A year ago, the Taliban won their war in Afghanistan. On Aug. 15, 2021, as they entered Kabul in a lightning advance that shocked the world, images of a botched US exit permanently scarred America’s legacy in its longest war — a mission US commanders now admit they lost track of years ago.
But where does Afghanistan stand a year after the Taliban took over?
That’s reflected in how the Taliban are doing. Contrary to the hopes of optimists, no “Taliban 2.0” has emerged. The regime hasn’t really reformed, and is as hardline as it was when it ruled the country from 1996 to 2001.
There is no constitution. Religious policing is back with a vengeance. The media is muzzled. And the recent US killing of al-Qaida leader Ayman al-Zawahiri in a Kabul enclave that houses senior members of the Haqqani Network — whose boss is the current interior minister — has confirmed the skeptics who thought the Taliban could or would never disassociate from international terrorism.
Financially, things are as bad as they can get. The economy has essentially collapsed under the weight of international isolation, sanctions, and aid cuts. It was so hooked to the war that six months after the American withdrawal, GDP fell by a third. Now, Afghanistan is near universal poverty and starvation.
Women and girls have had it the worst. Millions of them have found themselves out of school, out of jobs, and out of public life altogether. The Taliban’s supreme leader vetoed a government edict to let them back to class in March, a political development that underscores serious schisms within the regime’s conservative and moderate — by Taliban standards — elements.
On Sunday, on the eve of the re-establishment of the “Islamic Emirate,” a few brave women marched in a rare protest in Kabul. They were beaten and scared off by automatic gunfire.
On the one hand, some stability has come. The Taliban takeover did end the war. Overall, violence has abated across Afghanistan, opening up vast swaths of the hinterland to some development and jobs. Moreover, the Taliban seem to have improved upon the taxation system of the previous regime, and even controlled corruption.
On the other, the Taliban are now fighting their own insurgencies. There’s been a recent uptick in clashes between the Taliban and ISIS-K, the even more hardcore Islamists who own the Islamic State franchise in the region. The Taliban’s other internal enemy is the ragtag but determined group of nationalists that form the National Resistance Front. The fighting continues to add to the hundreds of thousands of Afghans who have been internally displaced or been forced to flee their homeland.
“The Taliban have managed to keep major armed challengers to their rule at bay until now, but at the same time have struggled to consolidate politically,” says Asfandyar Mir, a senior expert at the US Institute of Peace in Washington, DC. “There are internal political problems, tenuous ties with the international community, and a range of security threats to the region festering in the country.”
One year into their rule, Mir adds, the Taliban are drifting, “and their troubles continue to mount.”
The regime continues to disappoint not just Afghans, but even its few friends abroad. The fact that no country, not even the Taliban’s most erstwhile ally, has recognized their government underscores this skepticism.
Pakistan, which for the last two decades has burnt many bridges with Washington to protect Taliban leadership and provide safe haven to its fighters, is now being attacked regularly by insurgents associated with Kabul.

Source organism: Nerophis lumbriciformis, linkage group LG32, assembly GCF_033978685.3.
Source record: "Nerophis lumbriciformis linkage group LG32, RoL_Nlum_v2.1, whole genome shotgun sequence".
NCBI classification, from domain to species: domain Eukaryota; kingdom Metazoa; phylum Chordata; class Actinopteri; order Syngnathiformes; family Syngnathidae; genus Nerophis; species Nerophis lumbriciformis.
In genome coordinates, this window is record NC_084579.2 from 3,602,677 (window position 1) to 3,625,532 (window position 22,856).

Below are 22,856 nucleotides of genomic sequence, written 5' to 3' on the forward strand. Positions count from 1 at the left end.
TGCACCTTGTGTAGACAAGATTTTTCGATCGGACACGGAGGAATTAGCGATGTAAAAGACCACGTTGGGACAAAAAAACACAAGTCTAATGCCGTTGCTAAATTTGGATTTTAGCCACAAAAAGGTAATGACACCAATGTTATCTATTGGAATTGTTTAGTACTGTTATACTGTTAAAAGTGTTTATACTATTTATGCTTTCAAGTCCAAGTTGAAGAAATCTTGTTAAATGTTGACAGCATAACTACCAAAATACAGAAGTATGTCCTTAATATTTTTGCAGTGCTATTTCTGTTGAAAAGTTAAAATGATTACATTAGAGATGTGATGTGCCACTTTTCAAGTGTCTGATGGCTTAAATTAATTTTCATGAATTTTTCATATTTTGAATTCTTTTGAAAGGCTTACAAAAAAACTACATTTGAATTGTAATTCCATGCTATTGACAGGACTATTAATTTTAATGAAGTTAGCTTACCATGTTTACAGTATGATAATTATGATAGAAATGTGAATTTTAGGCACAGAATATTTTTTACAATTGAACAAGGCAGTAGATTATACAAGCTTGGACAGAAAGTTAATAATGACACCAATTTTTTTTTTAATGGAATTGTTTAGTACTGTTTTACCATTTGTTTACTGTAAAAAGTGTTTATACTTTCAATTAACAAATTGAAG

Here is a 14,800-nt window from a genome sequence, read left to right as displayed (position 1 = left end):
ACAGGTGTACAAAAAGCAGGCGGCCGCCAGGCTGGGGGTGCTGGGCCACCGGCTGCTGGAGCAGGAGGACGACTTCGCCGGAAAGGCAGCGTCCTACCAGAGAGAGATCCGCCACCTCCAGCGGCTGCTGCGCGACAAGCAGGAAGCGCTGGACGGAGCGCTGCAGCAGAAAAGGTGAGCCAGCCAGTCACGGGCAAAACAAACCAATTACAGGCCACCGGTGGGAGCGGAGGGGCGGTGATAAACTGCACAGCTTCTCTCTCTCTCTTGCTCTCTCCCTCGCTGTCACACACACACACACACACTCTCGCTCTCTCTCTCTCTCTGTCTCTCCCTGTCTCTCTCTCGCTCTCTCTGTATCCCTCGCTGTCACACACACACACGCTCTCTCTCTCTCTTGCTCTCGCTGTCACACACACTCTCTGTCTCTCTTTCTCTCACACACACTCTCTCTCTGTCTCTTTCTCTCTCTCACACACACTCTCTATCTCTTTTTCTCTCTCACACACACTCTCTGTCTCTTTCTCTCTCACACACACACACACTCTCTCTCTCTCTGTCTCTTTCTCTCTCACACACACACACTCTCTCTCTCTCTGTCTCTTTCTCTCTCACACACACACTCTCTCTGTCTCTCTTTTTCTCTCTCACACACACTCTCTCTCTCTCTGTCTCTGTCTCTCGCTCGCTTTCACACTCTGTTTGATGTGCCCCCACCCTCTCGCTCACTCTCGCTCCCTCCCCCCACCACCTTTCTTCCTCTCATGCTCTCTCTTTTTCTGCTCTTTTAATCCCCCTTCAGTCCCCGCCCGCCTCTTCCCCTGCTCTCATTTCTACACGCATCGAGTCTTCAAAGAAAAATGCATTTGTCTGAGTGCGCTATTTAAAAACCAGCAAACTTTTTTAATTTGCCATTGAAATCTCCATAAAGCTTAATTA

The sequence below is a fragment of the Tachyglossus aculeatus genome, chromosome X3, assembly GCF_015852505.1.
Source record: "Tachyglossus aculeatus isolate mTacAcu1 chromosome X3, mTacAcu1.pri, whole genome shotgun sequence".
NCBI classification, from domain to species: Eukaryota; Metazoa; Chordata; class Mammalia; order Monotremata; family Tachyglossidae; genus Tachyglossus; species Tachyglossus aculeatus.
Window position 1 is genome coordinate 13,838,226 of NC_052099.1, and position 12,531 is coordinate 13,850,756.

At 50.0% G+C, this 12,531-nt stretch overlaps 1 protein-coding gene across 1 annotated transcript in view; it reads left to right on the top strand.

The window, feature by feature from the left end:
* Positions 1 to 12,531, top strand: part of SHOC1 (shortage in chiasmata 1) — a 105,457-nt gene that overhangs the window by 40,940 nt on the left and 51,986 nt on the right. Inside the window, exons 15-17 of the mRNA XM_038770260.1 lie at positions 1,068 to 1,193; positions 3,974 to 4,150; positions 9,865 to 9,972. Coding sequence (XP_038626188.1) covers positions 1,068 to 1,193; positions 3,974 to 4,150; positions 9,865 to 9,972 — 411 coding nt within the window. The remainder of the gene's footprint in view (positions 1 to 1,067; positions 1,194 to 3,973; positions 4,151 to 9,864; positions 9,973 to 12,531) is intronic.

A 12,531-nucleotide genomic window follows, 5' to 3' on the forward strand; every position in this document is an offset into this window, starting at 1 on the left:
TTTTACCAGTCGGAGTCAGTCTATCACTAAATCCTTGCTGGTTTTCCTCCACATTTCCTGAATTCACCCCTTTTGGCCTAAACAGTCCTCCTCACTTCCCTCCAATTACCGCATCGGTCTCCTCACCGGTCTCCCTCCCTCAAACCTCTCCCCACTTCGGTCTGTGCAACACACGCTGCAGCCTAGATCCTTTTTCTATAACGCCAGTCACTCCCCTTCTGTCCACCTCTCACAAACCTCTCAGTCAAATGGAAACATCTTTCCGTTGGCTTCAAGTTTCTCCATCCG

Other nations willing to talk to the group, like Uzbekistan and China, have also been left in the lurch. They were promised safer borders, but militants who threaten them and other countries continue to move, organize, arm, and recruit across Afghanistan.
“The Taliban have disappointed different people for different reasons,” says Torek Farhadi, a former Afghan finance ministry and World Bank official based in Geneva.
“They have disappointed all Afghans by preventing their teenage daughters from going to school. They have disappointed the Pakistanis because no pressure was exerted on the Pakistani Taliban. They’ve disappointed the Iranians because they have not been able to hit harder on ISIS and attacks on our Shiite community continue. They’ve disappointed the West because of their human rights record, and they’ve disappointed Islamic countries by shaming the image of Islam.”
So, is there any hope for things to get better? Not much, at least in the near term.
Though they control more of Afghanistan now than the first time they were in charge, it’s unclear whether the Taliban’s inability to deliver locally and internationally is a problem of capacity, will or both. Regardless, it’s left little space for Taliban optimists both home and abroad.
“The Taliban remain deeply wedded to their jihadi precepts, which gives a certain clerical class and the fighters within the movement immense power over decision-making,” assesses Mir. “That makes it exceedingly difficult for [them] to take steps which can help consolidate their rule, work with the international community, and prioritize state-building.”
Still, the regime continues to seek legitimacy. The Taliban’s younger leadership is making moves: putting out feelers for the West and trying to engage democratic partners, like India. Meanwhile, they’re also negotiating to gain access to the billions of dollars in former Afghan government funds that were frozen by Washington last year.
But getting that cash or international recognition will remain unlikely as long as the Taliban continue to adhere to suppress women, attack minorities, and aid terrorism. Unfortunately, it’ll be a tall order for the Taliban to make progress. After all, the group belongs to two limiting and regressive schools: tribalism and jihad.
Change isn’t rewarded, but bellicosity is.